I waited 3 1/2 years for this

•February 25, 2009 • Leave a Comment

Julia called me “mommy” tonight.

She was supplementally NG tube-fed from 10 months on to about 2 years old, and it affected her eating.  She developed an oral aversion, and because of that she didn’t formulate sounds like a kid would normally progress with them.  She’s been calling me “ney” (like the end of court-NEY) for so long.  Tonight she just broke out and started calling me Mommy – perfect pronunciation, and I just started bawling.  Most moms get to hear that within the first year – I’ve been waiting for 3.5.  What a beautiful, sweet word that is, Mommy.

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My most recent list of grad. schools to apply to…

•February 12, 2009 • Leave a Comment

It’ll probably change again before apps are due in the fall, but here’s my current list:

1.  University of Wisconsin-Madison – Neuroimmunology in primates

2. University of Maryland-College Park, NACS Program – Behavioral Biology

3. American University – Neuropharmacology

4. University of North Carolina-Chapel Hill – Behavioral Neuroscience

5. Howard University – Behavioral Pharmacology

6. Johns Hopkins University – Behavioral Pharmacology

7. University of California-Davis – Neuropharmacology

8. George Mason University – Biopsychology

9. Emory University – Neuropharmacology in primates

10. University of California-Los Angeles – Neuropharmacology

11. Oregon Health and Science University – Neuropharmacology in primates


An argument over great apes

•February 10, 2009 • Leave a Comment

Oh yeah.  Not even a week into the semester.  I sure am making friends fast.

So, the original post that I was responding to was asserting that the great apes don’t have a hippocampus minor, so therefore humans should not be classified as great apes because humans do have this part of the brain.  Because we’re in, you know, school, I thought participating in discussion when someone argues a fact that is wrong was a good thing.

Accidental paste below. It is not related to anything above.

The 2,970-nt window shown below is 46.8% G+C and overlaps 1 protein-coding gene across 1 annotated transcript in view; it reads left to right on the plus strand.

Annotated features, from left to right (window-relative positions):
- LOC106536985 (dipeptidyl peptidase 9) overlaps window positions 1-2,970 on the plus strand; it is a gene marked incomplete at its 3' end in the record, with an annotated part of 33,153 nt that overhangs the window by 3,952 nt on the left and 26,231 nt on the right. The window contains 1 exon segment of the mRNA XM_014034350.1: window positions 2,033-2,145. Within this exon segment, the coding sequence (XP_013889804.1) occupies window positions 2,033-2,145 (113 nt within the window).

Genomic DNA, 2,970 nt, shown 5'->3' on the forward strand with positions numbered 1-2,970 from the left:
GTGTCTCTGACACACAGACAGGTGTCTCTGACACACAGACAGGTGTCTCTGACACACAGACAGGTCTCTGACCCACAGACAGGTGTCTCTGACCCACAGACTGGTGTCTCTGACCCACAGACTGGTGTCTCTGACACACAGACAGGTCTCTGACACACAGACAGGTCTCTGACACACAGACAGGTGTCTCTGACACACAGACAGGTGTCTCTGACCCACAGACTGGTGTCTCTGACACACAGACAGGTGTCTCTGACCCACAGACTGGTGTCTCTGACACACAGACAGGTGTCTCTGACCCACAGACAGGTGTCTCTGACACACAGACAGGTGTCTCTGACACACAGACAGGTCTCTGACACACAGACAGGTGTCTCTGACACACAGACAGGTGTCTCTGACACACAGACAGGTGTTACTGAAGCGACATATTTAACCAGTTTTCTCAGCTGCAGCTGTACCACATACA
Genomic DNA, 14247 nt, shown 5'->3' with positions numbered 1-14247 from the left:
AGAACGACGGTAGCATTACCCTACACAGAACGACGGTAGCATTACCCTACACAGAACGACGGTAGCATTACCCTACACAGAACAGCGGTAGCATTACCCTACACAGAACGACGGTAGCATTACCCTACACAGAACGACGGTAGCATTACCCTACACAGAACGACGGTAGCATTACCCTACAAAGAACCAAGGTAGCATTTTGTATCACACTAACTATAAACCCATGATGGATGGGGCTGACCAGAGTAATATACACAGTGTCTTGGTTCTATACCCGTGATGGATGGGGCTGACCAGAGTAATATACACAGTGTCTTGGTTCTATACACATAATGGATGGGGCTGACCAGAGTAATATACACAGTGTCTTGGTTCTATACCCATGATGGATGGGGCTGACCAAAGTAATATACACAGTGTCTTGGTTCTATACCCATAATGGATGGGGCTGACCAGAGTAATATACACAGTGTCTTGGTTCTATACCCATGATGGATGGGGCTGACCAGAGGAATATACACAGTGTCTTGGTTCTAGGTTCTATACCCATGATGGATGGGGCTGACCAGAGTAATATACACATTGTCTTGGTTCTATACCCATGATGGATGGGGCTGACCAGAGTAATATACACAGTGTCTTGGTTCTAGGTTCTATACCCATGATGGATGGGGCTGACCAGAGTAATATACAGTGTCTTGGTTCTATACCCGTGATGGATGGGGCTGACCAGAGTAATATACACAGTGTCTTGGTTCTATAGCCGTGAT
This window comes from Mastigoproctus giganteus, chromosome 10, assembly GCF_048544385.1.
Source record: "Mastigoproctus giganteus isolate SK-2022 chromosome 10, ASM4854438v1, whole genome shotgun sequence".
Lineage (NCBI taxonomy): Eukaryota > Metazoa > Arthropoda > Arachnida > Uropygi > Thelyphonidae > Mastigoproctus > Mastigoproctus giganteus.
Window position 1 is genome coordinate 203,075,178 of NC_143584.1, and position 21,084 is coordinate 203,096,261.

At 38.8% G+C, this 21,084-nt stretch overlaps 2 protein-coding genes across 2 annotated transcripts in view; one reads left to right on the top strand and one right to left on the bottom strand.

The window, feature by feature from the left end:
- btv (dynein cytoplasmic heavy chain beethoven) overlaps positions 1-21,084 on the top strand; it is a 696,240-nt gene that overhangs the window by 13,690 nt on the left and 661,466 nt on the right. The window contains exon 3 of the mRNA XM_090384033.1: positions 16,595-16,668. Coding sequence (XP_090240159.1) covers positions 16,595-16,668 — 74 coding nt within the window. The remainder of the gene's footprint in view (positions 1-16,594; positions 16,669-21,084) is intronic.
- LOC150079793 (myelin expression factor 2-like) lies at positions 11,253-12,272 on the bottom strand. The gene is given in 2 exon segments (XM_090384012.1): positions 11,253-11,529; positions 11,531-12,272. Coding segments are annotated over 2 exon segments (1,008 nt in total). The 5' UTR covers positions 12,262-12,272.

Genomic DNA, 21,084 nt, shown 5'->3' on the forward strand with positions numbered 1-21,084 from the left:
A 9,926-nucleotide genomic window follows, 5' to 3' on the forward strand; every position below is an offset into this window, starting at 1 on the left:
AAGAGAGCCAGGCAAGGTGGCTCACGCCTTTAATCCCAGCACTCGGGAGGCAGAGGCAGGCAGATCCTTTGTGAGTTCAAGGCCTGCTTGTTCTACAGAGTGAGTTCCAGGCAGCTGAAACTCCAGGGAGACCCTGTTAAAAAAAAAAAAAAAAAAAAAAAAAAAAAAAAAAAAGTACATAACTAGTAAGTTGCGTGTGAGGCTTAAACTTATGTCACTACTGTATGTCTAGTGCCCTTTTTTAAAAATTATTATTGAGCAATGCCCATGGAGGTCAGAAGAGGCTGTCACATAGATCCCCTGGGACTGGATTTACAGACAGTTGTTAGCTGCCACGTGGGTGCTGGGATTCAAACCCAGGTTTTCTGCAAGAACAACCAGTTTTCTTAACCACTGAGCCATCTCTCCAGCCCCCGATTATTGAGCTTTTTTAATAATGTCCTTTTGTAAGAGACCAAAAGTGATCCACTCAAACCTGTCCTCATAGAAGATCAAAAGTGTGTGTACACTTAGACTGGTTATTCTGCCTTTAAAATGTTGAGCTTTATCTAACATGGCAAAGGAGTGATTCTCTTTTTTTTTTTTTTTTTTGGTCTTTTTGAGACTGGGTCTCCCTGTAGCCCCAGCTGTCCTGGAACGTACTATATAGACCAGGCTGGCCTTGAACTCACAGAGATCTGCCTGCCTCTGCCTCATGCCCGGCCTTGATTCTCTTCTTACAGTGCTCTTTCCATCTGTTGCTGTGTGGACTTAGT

My reply to the assertion that apes don’t have a hippocampus minor:

Your assertion that apes don’t have a “hippocampus minor” (known as calcar avis in modern science) is wrong.  They also have a hippocampus.  The human brain is not unique to the ape brain, there is just a difference in brain mass, which leads to different functioning of different parts of the brain.  Richard Owen was a giant anti-evolutionist, and proposed that apes didn’t have the hippocampus minor without any scientific evidence to back it up.  When Thomas Huxley proved that apes did in fact have this, he ruined Owen’s credibility, because Owen purposefully left out the fact that he had evidence to the contrary, from anatomists who’d published papers dissecting a chimpanzee brain (you have to remember that anything resembling modern anatomy’s roots were in the 1600’s, so in the 1800’s when Owen and Dawkins were around was uncovering some significant things about the body).

Another student, we’ll call her Ms. X, replied to my above post:

Courtney:

Why are you in this class?

It appears that you already know quite a bit about Apes. So much so that you can tell another student when they are incorrect.

Are you an anthropology major? How many years have you studied this subject?

Your knowledge seems vast and will probably be helpful to the class.

Ms. X

Could I leave that be and not reply?  No, no I could not.

I don’t think there’s a need to be rude.  I was only telling the student that she was wrong because she was; what should I have said instead?  If I’m in the wrong about something that I’m asserting, I’d want to know as well, so feel free to correct me if I post something that is incorrect throughout the remainder of the class.

I’m not an anthropology major, I’m a psych major, bio minor, and am involved in animal research relating to neuroscience; currently I work with baboons.  I’m not sure how it’s relevant, but since you asked, I took this class because I’m fascinated by evolution, and I wanted to learn more about the great apes – a population that isn’t really touched upon in any other class at UMUC.  I might know a lot about the brain, but I don’t know much about great apes.